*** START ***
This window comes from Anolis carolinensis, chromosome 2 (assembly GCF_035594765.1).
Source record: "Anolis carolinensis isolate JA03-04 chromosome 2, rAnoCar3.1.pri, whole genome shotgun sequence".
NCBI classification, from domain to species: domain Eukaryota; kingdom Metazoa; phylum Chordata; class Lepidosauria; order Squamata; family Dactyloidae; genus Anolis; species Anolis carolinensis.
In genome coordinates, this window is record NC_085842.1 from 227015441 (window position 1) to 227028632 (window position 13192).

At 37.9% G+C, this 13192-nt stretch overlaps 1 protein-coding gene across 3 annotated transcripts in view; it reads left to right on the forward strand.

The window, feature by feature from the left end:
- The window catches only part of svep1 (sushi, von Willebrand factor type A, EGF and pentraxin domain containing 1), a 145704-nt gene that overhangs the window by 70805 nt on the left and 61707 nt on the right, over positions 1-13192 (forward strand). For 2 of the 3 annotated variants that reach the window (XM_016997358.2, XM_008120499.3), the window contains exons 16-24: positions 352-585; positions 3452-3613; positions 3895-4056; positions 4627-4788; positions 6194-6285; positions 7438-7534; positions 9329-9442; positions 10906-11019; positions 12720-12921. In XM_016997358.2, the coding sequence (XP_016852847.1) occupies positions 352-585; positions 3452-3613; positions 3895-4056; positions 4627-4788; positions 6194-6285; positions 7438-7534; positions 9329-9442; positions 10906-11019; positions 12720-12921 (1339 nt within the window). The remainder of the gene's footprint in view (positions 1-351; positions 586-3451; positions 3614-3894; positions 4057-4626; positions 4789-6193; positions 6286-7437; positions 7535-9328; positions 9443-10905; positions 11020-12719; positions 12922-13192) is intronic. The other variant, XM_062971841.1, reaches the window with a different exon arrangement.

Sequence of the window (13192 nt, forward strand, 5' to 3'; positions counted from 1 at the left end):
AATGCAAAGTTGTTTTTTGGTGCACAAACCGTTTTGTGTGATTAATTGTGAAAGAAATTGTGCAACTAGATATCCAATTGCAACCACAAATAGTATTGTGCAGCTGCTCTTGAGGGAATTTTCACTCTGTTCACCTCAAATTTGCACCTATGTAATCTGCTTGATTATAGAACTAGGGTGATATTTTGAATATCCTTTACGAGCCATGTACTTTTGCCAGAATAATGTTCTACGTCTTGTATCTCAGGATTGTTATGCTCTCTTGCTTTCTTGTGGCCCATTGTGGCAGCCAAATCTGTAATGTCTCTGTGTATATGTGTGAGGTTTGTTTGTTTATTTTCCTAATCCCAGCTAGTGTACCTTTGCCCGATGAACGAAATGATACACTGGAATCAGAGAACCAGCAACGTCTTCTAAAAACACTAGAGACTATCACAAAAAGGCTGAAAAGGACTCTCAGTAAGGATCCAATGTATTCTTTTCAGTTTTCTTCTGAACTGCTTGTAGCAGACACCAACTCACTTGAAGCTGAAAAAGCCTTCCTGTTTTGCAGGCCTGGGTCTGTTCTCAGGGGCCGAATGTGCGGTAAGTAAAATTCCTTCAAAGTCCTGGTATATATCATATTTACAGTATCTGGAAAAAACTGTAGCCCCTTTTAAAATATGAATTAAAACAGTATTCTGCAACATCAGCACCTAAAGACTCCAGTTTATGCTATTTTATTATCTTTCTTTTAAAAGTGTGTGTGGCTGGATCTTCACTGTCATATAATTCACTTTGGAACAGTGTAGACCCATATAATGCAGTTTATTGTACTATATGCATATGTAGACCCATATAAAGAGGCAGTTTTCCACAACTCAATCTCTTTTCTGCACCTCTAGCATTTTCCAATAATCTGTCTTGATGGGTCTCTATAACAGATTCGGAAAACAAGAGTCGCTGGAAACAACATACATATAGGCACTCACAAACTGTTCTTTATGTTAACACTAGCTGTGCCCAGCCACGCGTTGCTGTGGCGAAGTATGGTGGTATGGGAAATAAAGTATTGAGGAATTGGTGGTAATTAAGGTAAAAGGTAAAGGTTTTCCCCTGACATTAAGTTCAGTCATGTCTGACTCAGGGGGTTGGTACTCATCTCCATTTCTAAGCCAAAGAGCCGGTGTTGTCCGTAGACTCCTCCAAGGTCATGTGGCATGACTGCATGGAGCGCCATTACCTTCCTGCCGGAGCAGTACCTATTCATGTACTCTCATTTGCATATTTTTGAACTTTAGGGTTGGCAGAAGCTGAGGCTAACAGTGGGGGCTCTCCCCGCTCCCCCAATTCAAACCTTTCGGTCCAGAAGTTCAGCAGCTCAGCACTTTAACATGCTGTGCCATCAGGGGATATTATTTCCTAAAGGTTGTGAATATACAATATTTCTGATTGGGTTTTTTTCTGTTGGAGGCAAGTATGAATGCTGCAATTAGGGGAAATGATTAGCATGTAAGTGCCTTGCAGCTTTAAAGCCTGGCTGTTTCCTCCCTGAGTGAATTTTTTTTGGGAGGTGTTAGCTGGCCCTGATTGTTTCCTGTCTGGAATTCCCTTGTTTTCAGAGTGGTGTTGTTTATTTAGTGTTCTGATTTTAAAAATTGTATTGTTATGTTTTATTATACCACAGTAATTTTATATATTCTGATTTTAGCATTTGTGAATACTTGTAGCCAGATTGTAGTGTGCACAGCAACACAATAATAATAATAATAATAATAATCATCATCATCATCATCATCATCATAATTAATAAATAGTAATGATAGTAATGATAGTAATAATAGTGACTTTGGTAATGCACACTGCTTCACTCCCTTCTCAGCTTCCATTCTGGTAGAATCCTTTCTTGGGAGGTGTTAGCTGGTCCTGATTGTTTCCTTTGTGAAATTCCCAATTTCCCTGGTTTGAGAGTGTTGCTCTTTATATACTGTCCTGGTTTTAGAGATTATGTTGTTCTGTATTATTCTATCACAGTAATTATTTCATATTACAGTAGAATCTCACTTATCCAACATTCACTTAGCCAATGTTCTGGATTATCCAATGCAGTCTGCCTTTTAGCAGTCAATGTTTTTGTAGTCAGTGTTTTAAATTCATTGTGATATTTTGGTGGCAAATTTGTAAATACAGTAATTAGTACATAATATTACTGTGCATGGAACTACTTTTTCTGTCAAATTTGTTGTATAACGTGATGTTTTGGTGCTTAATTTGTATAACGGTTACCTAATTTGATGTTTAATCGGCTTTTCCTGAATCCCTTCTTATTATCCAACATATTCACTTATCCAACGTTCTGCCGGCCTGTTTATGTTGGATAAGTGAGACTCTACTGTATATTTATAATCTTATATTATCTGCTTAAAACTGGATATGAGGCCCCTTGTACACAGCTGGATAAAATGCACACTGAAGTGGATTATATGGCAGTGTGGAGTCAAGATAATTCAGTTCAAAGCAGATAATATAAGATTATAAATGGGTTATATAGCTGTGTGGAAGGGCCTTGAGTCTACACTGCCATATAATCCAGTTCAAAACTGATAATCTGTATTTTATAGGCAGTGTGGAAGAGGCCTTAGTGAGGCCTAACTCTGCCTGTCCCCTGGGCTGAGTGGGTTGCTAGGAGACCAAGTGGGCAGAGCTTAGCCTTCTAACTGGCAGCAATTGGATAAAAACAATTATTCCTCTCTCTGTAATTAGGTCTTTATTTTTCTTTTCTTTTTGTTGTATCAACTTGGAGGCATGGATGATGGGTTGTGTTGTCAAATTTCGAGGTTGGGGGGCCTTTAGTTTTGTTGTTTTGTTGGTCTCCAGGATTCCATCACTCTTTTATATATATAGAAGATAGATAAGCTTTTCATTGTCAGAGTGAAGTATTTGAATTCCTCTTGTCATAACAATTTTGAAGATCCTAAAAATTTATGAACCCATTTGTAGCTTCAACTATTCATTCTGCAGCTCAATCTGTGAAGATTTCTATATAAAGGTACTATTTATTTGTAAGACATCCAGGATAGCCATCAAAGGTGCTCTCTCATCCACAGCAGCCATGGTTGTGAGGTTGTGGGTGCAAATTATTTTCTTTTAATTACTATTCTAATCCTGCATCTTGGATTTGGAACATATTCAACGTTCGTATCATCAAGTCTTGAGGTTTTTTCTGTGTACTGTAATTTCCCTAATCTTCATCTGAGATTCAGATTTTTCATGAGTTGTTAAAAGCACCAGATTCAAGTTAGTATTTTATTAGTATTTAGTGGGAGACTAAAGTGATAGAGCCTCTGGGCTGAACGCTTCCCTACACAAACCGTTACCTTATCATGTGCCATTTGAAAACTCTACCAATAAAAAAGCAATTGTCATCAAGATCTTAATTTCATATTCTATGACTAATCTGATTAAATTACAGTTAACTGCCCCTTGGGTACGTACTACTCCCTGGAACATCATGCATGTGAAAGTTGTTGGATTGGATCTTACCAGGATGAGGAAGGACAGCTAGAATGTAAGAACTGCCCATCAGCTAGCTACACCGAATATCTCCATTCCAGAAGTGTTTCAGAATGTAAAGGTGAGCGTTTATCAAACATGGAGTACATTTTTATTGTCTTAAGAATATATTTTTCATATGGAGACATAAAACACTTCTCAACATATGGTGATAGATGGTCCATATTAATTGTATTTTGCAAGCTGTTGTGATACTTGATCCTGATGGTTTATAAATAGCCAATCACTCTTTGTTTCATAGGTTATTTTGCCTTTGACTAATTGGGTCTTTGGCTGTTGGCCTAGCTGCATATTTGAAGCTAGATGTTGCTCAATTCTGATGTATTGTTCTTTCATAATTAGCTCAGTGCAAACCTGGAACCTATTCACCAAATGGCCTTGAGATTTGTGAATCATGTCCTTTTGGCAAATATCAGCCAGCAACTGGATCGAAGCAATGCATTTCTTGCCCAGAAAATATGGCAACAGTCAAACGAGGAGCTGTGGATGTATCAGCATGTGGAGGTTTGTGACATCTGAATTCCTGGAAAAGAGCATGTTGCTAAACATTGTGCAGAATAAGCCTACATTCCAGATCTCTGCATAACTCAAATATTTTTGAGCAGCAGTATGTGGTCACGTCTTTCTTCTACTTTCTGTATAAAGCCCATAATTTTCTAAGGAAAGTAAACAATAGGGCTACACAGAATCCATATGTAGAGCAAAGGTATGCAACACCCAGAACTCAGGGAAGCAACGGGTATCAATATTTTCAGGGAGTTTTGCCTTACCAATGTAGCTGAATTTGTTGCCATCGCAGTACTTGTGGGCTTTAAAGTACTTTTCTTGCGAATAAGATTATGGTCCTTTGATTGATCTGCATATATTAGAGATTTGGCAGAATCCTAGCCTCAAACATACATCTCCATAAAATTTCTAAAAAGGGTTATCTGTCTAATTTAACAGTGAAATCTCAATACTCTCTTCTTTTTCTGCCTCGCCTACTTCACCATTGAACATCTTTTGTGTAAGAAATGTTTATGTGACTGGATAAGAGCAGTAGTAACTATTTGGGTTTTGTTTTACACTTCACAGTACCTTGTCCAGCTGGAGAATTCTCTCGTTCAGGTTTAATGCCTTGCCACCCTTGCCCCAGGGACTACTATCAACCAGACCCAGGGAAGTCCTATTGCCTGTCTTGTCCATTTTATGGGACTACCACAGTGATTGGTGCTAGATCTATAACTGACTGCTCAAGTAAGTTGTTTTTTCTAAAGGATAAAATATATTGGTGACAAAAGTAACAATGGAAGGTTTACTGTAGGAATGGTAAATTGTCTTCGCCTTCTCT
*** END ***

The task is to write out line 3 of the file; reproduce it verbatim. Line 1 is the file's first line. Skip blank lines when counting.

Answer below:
NCBI classification, from domain to species: domain Eukaryota; kingdom Metazoa; phylum Chordata; class Lepidosauria; order Squamata; family Dactyloidae; genus Anolis; species Anolis carolinensis.